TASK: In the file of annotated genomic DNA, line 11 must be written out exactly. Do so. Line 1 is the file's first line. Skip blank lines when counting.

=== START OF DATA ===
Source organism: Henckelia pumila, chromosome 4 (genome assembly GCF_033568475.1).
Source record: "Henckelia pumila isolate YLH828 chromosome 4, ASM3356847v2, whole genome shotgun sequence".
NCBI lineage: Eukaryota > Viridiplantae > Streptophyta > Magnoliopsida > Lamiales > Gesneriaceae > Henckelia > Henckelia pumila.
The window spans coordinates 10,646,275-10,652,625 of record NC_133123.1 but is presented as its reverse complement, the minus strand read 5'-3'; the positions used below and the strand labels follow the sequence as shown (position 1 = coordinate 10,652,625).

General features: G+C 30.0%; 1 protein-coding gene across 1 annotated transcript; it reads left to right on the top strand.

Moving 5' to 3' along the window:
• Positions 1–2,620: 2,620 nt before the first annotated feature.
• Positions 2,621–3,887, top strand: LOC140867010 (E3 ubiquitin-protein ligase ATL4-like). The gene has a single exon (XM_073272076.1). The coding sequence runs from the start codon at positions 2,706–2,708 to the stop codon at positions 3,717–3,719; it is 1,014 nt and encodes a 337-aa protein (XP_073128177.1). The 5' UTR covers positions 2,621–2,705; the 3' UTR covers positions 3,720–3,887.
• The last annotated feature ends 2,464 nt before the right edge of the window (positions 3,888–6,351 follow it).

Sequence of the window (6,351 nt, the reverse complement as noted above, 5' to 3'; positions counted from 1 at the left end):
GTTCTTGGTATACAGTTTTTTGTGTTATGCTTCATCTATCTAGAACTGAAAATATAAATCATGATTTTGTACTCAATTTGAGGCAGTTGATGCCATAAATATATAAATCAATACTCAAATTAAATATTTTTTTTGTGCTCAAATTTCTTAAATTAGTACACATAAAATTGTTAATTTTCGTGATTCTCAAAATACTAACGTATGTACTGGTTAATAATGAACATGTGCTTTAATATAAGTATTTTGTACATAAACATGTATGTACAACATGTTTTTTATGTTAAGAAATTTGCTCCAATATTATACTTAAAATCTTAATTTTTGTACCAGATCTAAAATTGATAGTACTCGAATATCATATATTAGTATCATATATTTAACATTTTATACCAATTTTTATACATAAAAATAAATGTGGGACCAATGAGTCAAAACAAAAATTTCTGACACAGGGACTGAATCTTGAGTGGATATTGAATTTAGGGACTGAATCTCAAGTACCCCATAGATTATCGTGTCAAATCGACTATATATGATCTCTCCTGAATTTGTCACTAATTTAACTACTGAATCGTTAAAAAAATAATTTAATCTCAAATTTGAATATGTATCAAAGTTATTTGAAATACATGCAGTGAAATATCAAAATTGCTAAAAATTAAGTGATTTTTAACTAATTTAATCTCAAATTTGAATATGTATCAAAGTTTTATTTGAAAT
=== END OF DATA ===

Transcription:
GTTCTTGGTATACAGTTTTTTGTGTTATGCTTCATCTATCTAGAACTGAAAATATAAATCATGATTTTGTACTCAATTTGAGGCAGTTGATGCCATAAATATATAAATCAATACTCAAATTAAATATTTTTTTTGTGCTCAAATTTCTTAAATTAGTACACATAAAATTGTTAATTTTCGTGATTCTCAAAATACTAACGTATGTACTGGTTAATAATGAACATGTGCTTTAATATAAGTATTTTGTACATAAACATGTATGTACAACATGTTTTTTATGTTAAGAAATTTGCTCCAATATTATACTTAAAATCTTAATTTTTGTACCAGATCTAAAATTGATAGTACTCGAATATCATATATTAGTATCATATATTTAACATTTTATACCAATTTTTATACATAAAAATAAATGTGGGACCAATGAGTCAAAACAAAAATTTCTGACACAGGGACTGAATCTTGAGTGGATATTGAATTTAGGGACTGAATCTCAAGTACCCCATAGATTATCGTGTCAAATCGACTATATATGATCTCTCCTGAATTTGTCACTAATTTAACTACTGAATCGTTAAAAAAATAATTTAATCTCAAATTTGAATATGTATCAAAGTTATTTGAAATACATGCAGTGAAATATCAAAATTGCTAAAAATTAAGTGATTTTTAACTAATTTAATCTCAAATTTGAATATGTATCAAAGTTTTATTTGAAAT